The Manabí Provincial Court has declared null and void the habeas corpus protection granted to former vice president Jorge Glas and Daniel Salcedo. The habeas corpus was issued August 6 by Judge Banny Rubén Molina of the Portoviejo Penitentiary Guarantees Unit based on “physical and mental health concerns” for the two men held in a Quito prison. He ordered the immediate release of both men.
In its decision, the Provincial Court said Molina’s ruling was issued outside of his jurisdiction and violated “processing standards” for issuing the habeas corpus. The court also said that Molina violated legal rules requiring that prison officials and the Attorney General’s office be involved in the case.
Glas is serving concurrent six-year sentences for illegal association and enrichment while Salcedo was sentenced to 13 years for defrauding the government in the sale of medical supplies to public and social security hospitals.
Glas served as vice president from 2013 to 2017 in the Rafael Correa administration
Llori loses appeal to regain Assembly presidency
Former National Assembly president Guadalupe Llori has lost her legal battle to regain her job. Quitumbe National Court Judge Patricia Ramírez ruled that there was no evidence that Llori’s constitutional rights were violated in her removal from office. Llori was replaced by Virgilio Saquicela on May 31, when 81 of the Assembly’s 137 members voted for her dismissal. Her ouster was supported by the conservative Social Christian and center-leftist Union of Hope parties.
Llori claimed her dismissal violated constitutional rights of due process as well as National Assembly procedural rules. In her legal appeal, she sued to regain the Assembly presidency and for $8 million in damages against those who voted against her.
Llori, who was elected Assembly president in May 2021 as part of a coalition supporting President Guillermo Lasso. In her appeal, neither Lasso or his staff did not support her reinstatement. Llori remains in the National Assembly and is a member of the indigenous Pachakutik party.
SOLCA suspends service to new IESS patients
The board of directors of the private cancer hospitals, Solca (Society for the Fight Against Cancer), voted Friday to deny service to new Social Security (IESS) patients. Solca officials claim the government failed to pay $34 million of a $140 million debt that dates back to 2008. They say the government missed an August 15 payment deadline.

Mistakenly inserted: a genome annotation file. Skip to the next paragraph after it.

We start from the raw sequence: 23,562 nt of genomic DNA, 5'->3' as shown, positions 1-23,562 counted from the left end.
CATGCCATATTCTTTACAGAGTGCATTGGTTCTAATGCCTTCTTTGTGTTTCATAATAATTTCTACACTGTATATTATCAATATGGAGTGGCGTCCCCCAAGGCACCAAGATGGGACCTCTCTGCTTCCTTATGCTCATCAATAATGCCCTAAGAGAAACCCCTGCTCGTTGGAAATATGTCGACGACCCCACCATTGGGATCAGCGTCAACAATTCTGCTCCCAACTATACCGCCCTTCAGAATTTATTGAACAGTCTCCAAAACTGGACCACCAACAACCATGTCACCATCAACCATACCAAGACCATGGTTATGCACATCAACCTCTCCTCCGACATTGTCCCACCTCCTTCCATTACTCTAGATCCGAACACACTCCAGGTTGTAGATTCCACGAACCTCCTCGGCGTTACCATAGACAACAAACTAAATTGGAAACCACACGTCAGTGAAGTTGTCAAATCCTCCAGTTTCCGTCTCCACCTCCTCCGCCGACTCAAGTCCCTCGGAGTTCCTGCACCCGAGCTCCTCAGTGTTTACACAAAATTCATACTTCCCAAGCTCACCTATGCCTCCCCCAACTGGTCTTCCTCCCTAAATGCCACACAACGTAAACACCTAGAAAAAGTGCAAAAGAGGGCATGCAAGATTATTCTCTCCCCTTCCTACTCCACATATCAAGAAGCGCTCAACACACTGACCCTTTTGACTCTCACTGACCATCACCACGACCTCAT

The IESS has contracted with Solca since 2001 to provide cancer treatment to IESS members.
The end-of-service to IESS announcement applies to Cuenca’s Solca hospital as well as seven other Solca facilities throughout the country. Solca said IESS patients currently receiving treatment are not affected by the decision.
In a statement, Solca claimed the government is in violation of an April agreement to make payment on the debt. It said that following the agreement, the IESS board of directors voted to “put aside the debt” and only pay for current and future cancer treatments. “This change was not part of the agreement and was not discussed with us,” Solca said. “Therefore we will accept no new patients requiring cancer treatment from the IESS system.”
Solca says that since 2008, three governments have broken promises to pay for cancer treatment services. “Under the administrations of Rafael Correa, Lenin Moreno and Guillermo Lasso, Ecuador’s Social Security health system has missed payment deadlines and we are forced to suspend services due to the broken promises.”
Former comptroller stands trial for bribery
Former national comptroller Pablo Celi has been ordered to stand trial for bribery in a case involving a Chinese construction company. On Friday, Criminal Court Judge Luis Rojas said that prosecutors have presented sufficient criminal evidence for a trial to begin.
According to the charges, Celi received bribes of at least $1.3 million for allowing overcharges by Chinese construction company CAMC on government projects. According to evidence admitted by Rojas, Celi approved payments to CAMC of “suspicious” charges of between $22 million and $40 million.
From 2010 to 2016 CAMC was the contractor on several large government construction projects, including a large financial services center north of Quito.
Prosecutors claim that a deposit of $1.3 million from CAMC was made into the account of Marcelo Ron, Celi’s uncle, and that other CAMC deposits were made into accounts of Celi’s brother, Estaban Celi and two others. “We believe that many millions of dollars were paid to Pablo Celi and his associates but we feel comfortable proceeding to trial with the evidence we have.”